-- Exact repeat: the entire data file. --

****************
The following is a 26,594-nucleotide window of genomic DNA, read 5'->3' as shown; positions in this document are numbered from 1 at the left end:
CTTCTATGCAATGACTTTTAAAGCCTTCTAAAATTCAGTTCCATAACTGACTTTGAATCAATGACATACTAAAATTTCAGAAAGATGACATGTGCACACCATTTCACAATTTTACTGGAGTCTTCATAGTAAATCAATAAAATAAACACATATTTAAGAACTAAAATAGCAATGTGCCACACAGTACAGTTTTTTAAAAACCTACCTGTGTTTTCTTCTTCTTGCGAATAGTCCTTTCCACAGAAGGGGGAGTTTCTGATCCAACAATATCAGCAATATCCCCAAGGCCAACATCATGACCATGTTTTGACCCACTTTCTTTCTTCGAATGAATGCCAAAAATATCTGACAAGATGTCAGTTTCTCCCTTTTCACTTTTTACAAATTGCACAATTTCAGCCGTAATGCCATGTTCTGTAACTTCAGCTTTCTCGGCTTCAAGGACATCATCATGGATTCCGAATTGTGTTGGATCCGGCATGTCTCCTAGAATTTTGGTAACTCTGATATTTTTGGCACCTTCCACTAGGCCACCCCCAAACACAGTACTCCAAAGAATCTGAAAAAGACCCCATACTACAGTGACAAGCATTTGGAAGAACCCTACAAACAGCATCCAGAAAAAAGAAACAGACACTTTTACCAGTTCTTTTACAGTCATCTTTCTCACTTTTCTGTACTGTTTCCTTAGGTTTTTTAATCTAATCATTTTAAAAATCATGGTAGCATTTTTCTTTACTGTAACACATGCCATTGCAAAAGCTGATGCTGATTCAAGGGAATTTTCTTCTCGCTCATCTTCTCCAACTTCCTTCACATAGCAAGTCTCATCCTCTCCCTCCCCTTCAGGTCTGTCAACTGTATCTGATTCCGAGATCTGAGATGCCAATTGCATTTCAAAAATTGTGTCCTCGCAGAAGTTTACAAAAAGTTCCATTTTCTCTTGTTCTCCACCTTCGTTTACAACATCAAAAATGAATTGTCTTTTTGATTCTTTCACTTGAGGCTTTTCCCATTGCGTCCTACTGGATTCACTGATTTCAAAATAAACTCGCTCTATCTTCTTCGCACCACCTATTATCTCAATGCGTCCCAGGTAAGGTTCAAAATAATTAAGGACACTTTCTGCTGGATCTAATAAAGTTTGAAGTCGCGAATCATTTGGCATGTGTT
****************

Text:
The following is a 26,594-nucleotide window of genomic DNA, read 5'->3' as shown; positions in this document are numbered from 1 at the left end:
CTTCTATGCAATGACTTTTAAAGCCTTCTAAAATTCAGTTCCATAACTGACTTTGAATCAATGACATACTAAAATTTCAGAAAGATGACATGTGCACACCATTTCACAATTTTACTGGAGTCTTCATAGTAAATCAATAAAATAAACACATATTTAAGAACTAAAATAGCAATGTGCCACACAGTACAGTTTTTTAAAAACCTACCTGTGTTTTCTTCTTCTTGCGAATAGTCCTTTCCACAGAAGGGGGAGTTTCTGATCCAACAATATCAGCAATATCCCCAAGGCCAACATCATGACCATGTTTTGACCCACTTTCTTTCTTCGAATGAATGCCAAAAATATCTGACAAGATGTCAGTTTCTCCCTTTTCACTTTTTACAAATTGCACAATTTCAGCCGTAATGCCATGTTCTGTAACTTCAGCTTTCTCGGCTTCAAGGACATCATCATGGATTCCGAATTGTGTTGGATCCGGCATGTCTCCTAGAATTTTGGTAACTCTGATATTTTTGGCACCTTCCACTAGGCCACCCCCAAACACAGTACTCCAAAGAATCTGAAAAAGACCCCATACTACAGTGACAAGCATTTGGAAGAACCCTACAAACAGCATCCAGAAAAAAGAAACAGACACTTTTACCAGTTCTTTTACAGTCATCTTTCTCACTTTTCTGTACTGTTTCCTTAGGTTTTTTAATCTAATCATTTTAAAAATCATGGTAGCATTTTTCTTTACTGTAACACATGCCATTGCAAAAGCTGATGCTGATTCAAGGGAATTTTCTTCTCGCTCATCTTCTCCAACTTCCTTCACATAGCAAGTCTCATCCTCTCCCTCCCCTTCAGGTCTGTCAACTGTATCTGATTCCGAGATCTGAGATGCCAATTGCATTTCAAAAATTGTGTCCTCGCAGAAGTTTACAAAAAGTTCCATTTTCTCTTGTTCTCCACCTTCGTTTACAACATCAAAAATGAATTGTCTTTTTGATTCTTTCACTTGAGGCTTTTCCCATTGCGTCCTACTGGATTCACTGATTTCAAAATAAACTCGCTCTATCTTCTTCGCACCACCTATTATCTCAATGCGTCCCAGGTAAGGTTCAAAATAATTAAGGACACTTTCTGCTGGATCTAATAAAGTTTGAAGTCGCGAATCATTTGGCATGTGTT